At age 58, the Boston Celtics legend is now president of the Indiana Pacers and still a runner at heart. Here, he reveals his lifelong passion for the sport and the unique way he manages to get his run in four times a week.

I always ran when I played. Before games. After games. Didn't matter. I just felt a need to stay in top condition. I used to run at least one or two miles, up on the second level of the Boston Garden. I enjoyed it.

No matter what, if I got a good run in before practice, I felt like I accomplished something that day. In practice we could run for two hours, but I still didn't get the feeling I did when I went outside for a couple of miles.

Two days before I scored 60 against Atlanta, there was this big five-miler outside of the Boston Garden [it was the 1985 Shamrock Classic]. I ran it in 32 and a half minutes, I think. So against Atlanta I was worried because my hamstrings were really tight, but I got loose and felt better and had a pretty good game, scoring the ball anyway.

I can't run on the street anymore because of my back, but I still run on an underwater treadmill. I do that four times a week, 48 minutes, about 6.3 mph. It's a pretty good little run for me.

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We practiced about two miles from my house in Boston. In training camp I'd run back and forth between the two places just to get my run in. I don't know what it was. I mean, if you're a runner, you just feel like you have to do it.

I wouldn't get noticed running in French Lick [Bird's hometown in Indiana] in the summer. There aren't a lot of people there. In Boston, people would blow their horns. But I could pull over next to a nearby lake, run around it for a few miles, and people won't grab you and pull you there. They'd holler, but it wasn't too bad.

In the off-season in French Lick, I'd run in the morning. I'd run the two miles to the gymnasium, then I'd do 440s, 220s, weights, situps, and everything.

I used to run in local races with [Celtics player] Scott Wedman. We'd run together but kick it up the last half mile or mile to see who would cross the finish line first. Scottie was just a little bit better.

I loved to run in Boston races. You're talking about real runners. They run daily. They're serious. I enjoyed just being around those people more than racing against the clock.

When I was young, if you didn't play football, you had to run cross-country. One year I didn't play football, so our basketball coach had me run cross-country. I didn't like racing; I just liked to go out at my own pace and run as far as I wanted. If the race was two and a half miles, I'd go over to the track afterward and run another half mile or mile.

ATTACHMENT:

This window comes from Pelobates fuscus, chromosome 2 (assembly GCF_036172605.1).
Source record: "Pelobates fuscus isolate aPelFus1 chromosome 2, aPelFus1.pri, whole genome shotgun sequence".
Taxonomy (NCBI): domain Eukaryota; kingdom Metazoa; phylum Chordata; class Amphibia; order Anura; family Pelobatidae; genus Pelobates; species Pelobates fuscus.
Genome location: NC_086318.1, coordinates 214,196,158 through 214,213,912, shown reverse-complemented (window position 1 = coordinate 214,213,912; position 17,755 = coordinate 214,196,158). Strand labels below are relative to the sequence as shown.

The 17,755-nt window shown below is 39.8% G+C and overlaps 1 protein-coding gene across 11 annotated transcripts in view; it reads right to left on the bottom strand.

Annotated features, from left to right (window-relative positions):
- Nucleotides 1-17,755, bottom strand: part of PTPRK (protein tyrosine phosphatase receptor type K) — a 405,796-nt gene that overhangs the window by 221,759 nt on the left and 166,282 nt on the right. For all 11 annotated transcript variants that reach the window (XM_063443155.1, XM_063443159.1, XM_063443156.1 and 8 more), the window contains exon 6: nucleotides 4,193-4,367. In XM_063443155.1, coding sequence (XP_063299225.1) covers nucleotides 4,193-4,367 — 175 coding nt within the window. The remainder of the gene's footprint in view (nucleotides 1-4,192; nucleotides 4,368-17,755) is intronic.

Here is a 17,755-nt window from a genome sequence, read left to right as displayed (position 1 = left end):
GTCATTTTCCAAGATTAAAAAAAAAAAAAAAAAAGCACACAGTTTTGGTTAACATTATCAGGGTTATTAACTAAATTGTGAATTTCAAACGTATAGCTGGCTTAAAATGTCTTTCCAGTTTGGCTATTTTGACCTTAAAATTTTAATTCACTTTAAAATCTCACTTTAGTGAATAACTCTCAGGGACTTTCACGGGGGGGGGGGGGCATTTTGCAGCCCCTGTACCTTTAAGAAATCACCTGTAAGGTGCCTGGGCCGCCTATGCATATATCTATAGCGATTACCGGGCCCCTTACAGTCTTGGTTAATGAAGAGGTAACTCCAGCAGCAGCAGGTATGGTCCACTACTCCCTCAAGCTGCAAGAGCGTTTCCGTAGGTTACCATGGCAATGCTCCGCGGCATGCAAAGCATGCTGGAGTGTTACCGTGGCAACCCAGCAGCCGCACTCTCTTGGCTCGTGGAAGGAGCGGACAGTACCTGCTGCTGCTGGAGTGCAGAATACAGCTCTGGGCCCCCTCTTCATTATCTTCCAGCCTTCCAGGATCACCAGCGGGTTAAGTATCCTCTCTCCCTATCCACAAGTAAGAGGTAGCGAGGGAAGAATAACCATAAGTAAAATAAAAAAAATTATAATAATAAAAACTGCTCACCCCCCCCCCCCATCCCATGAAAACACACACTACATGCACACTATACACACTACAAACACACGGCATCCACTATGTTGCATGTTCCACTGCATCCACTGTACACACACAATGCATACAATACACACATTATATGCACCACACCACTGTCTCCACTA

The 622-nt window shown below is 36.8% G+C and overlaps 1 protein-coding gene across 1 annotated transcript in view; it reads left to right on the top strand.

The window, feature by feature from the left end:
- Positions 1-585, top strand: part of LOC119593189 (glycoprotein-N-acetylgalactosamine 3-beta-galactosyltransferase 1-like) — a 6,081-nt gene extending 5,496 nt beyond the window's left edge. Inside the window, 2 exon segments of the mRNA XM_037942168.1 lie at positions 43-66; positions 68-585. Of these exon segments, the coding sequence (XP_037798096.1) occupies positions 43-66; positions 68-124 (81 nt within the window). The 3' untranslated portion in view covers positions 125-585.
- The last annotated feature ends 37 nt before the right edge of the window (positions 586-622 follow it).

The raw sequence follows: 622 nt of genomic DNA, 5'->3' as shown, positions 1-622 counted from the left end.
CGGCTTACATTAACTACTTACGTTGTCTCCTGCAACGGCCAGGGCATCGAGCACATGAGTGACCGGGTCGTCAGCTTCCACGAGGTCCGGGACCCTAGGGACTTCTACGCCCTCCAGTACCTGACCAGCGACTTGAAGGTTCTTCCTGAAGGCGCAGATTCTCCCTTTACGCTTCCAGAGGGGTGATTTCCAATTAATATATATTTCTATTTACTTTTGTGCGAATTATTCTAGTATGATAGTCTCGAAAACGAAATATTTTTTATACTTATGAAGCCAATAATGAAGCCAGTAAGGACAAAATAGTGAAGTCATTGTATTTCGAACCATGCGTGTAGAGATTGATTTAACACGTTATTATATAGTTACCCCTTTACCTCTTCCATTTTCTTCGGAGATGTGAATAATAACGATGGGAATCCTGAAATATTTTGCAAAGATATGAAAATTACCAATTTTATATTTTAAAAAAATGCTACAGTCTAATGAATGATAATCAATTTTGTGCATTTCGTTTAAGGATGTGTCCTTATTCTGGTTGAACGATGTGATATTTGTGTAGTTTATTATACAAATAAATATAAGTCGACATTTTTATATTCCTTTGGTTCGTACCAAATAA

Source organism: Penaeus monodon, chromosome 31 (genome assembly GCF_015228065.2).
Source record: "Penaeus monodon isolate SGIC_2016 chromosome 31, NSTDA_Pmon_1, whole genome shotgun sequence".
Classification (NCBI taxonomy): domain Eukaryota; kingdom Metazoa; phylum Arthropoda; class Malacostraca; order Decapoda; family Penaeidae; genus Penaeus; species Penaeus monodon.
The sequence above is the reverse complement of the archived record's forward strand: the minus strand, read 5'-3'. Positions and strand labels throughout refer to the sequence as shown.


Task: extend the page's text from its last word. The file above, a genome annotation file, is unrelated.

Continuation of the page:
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In middle school, my basketball coach would have us run a mile around the top of the gym. I didn't enjoy it, but it was the first time I got that feeling you get after a run. You can ride a bike, climb rocks, but that feeling after a run is one of the greatest you can have -- other than winning a big basketball game.

When you live in a small town in the country, there's a lot of dogs. I always picked up rocks when I went for my morning run. Right by our house there were a couple that chased us every day. I'd tell the owners, "Keep them damn dogs off!" They were always on my heels.

My best time in the mile was 5:08, going into my senior year at Indiana State. That was once in a lifetime. Usually I ran it in 5:30, 5:35.

My college teammate Howie Johnson used to run 4:50. I kept up with him one time for three-quarters of a mile, but the last quarter he finished 60 or 70 yards ahead. Of course, he was six-foot [Bird is 6'9"]. But what a runner.

I have no clue what shoes I ran in. It was whatever I had. People sent me shoes all the time. I was only ever particular about my basketball shoes.

I watched the Boston Marathon on television a lot when I was with the Celtics. A few times I went down by Fenway Park and watched the runners go by. But I never did try to run 26 miles.

My knees never hurt from running. My problem was always the back issue. But I always felt that if I didn't get a run in, I didn't feel good that day. I think a lot of runners feel that way.

My Celtics coach, K.C. Jones, never got mad or told me not to run, but he used to say, "Why? Why would you do this?" I had no answer for him. I'd say, "I don't know. I don't have anything else to do, I guess."

More Runner's World:
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-- Race More To Become A Better Runner
-- Running With Dogs

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